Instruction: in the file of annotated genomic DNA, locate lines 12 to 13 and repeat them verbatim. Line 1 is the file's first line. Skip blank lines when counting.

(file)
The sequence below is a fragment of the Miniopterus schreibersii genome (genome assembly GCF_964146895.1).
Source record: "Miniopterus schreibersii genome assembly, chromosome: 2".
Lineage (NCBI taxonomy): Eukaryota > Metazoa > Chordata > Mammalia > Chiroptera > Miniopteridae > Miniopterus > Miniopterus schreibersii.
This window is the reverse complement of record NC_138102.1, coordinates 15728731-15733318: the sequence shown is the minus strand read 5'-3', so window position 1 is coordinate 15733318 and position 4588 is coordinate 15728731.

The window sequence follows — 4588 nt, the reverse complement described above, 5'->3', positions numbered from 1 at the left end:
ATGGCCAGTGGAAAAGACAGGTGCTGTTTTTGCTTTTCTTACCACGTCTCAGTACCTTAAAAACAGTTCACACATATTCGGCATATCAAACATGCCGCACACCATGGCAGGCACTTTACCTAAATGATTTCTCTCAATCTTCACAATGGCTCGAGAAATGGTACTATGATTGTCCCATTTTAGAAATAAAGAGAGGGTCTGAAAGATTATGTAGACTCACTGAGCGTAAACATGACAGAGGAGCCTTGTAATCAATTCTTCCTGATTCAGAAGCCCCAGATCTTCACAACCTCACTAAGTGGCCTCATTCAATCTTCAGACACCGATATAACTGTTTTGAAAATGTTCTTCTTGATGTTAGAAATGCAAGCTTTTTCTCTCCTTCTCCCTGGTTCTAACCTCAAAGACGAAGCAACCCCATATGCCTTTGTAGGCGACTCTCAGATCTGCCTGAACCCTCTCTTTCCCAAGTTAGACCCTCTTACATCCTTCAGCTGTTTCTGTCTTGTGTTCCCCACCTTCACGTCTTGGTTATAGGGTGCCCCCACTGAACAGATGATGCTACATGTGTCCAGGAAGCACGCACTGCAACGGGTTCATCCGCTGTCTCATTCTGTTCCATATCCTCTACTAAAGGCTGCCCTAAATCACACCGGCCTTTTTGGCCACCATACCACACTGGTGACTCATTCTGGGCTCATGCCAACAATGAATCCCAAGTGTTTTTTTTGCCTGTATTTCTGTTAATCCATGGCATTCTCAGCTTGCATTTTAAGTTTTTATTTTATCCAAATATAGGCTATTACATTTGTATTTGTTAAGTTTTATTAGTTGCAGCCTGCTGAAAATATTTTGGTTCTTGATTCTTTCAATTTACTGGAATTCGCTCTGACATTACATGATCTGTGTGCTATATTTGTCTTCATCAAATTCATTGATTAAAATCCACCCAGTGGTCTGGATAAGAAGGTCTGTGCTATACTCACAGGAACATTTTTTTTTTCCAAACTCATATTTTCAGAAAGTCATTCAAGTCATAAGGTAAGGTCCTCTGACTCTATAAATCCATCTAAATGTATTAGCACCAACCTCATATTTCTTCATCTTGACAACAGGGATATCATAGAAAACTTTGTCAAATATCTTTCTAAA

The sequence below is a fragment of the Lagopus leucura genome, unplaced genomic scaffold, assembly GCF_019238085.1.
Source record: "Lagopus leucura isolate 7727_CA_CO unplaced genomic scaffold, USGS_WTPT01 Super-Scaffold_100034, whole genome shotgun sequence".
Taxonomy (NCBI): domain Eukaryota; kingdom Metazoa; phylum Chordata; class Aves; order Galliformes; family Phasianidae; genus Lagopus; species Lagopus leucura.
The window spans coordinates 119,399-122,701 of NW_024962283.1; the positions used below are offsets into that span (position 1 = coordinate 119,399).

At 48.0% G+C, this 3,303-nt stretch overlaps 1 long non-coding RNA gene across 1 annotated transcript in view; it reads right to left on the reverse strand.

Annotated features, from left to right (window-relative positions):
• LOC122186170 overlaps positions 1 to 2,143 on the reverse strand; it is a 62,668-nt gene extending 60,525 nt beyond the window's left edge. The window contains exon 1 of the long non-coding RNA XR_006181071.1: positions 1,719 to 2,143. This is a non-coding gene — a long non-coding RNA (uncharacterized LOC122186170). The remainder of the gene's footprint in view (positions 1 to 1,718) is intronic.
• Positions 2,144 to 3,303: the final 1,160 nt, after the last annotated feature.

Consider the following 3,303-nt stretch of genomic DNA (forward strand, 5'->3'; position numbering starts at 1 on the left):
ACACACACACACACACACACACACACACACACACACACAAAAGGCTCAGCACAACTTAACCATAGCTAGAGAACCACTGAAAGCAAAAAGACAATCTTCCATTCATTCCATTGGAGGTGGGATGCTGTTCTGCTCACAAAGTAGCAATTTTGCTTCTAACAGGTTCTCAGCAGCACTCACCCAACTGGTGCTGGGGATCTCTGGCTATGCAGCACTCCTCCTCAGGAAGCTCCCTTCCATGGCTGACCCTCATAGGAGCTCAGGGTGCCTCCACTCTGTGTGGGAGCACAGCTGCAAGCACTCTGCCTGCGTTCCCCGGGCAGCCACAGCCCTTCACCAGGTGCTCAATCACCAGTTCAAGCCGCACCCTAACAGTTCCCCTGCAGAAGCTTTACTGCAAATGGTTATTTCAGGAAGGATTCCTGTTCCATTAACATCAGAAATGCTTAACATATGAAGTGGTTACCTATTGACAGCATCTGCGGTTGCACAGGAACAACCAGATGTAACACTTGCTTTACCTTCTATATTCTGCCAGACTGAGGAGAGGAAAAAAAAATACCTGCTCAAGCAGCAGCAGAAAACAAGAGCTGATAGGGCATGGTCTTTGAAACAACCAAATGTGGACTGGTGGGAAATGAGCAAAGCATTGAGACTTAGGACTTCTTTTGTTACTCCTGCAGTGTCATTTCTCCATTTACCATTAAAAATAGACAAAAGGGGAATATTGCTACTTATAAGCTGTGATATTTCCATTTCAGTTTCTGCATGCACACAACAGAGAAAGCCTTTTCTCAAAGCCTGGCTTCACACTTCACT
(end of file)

Annotated features, from left to right (window-relative positions):
• LOC122186170 overlaps positions 1 to 2,143 on the reverse strand; it is a 62,668-nt gene extending 60,525 nt beyond the window's left edge. The window contains exon 1 of the long non-coding RNA XR_006181071.1: positions 1,719 to 2,143. This is a non-coding gene — a long non-coding RNA (uncharacterized LOC122186170). The remainder of the gene's footprint in view (positions 1 to 1,718) is intronic.